"This delightful book finds Buddhist wisdom in Tolkien's The Lord of the Rings, the novel Momo by Michael Ende, Ursula LeGuin's Earthsea novels, and Philip Pullman's His Dark Materials trilogy. Buddhists and others familiar with these fantasy classics will be fascinated by the authors' take on them."
Megapolitan
"An intriguing little book, with broad appeal, which would be an excellent introduction to Buddhism for many readers."
Full Contact Enlightenment
"The Dharma of Dragons and Daemons delves into the magical worlds created by these artists and provides a successful entertaining demonstration of how a segment of popular literature can be examined through a Buddhist lens. I appreciate the character analysis throughout this book and enjoy how various Buddhist masters are cited in the development of the authors thesis for each chapter."
Publishers Weekly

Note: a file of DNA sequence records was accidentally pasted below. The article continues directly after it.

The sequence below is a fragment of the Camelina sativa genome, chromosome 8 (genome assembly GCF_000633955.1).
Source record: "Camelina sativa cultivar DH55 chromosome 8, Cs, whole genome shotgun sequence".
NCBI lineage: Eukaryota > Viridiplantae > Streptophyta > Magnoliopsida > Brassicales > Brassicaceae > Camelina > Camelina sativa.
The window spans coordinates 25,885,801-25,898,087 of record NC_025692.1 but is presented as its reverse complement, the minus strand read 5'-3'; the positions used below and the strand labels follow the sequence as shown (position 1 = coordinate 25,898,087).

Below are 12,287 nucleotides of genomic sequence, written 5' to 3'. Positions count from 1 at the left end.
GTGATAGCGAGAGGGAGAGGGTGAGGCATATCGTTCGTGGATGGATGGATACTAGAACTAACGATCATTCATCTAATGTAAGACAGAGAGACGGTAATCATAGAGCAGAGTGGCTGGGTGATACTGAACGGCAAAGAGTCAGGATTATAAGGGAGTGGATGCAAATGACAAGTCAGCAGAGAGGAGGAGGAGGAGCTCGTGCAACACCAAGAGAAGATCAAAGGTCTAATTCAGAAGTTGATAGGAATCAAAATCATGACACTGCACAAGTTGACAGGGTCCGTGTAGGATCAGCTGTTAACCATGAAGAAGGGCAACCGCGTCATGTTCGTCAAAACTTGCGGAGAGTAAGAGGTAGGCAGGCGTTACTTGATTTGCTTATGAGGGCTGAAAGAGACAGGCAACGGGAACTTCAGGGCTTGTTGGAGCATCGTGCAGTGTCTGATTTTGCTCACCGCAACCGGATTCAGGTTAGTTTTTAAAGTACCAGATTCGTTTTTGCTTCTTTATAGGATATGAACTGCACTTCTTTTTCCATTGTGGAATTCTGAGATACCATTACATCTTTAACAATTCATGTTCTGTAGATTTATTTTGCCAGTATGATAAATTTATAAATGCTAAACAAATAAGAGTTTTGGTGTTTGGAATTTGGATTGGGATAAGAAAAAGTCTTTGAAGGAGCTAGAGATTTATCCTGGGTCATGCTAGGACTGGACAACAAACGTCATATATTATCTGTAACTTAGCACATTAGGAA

A veritable cottage industry now exists to examine Christian themes in popular culture. But what of the Buddhist themes? Loy and his wife, Goodhew, offer a brief but compelling foray into the dharma teachings of modern fantasy in YA literature and film. Tolkien's Lord of the Rings trilogy, for example, may seem to be entirely un-Buddhist (it features a Christian-influenced resurrection and posits a profound dualism between good and evil), but its preference for non-violence, shown in the repeated sparing of Gollum's life, resonates with Buddhist principles. More importantly, Frodo's quest is one of renunciation; the story is fundamentally a lesson of nonattachment. Other chapters address Michael Ende's Momo, which the authors call "a Zen-like critique of our obsession with time"; two films of Japanese anime master Hayao Miyazaki; the Earthsea books of Ursula Le Guin; and Philip Pullman's His Dark Materials trilogy. The authors concede that with the exception of Le Guin, none of the creators of these works ever explicitly refer to Buddhism, but the dharma connections are usually sound and fruitful. For best effect, readers will come to the book with some knowledge of Buddhism and of the works under discussion, which are not laid out in detail. (Nov.) Copyright 2004 Reed Business Information.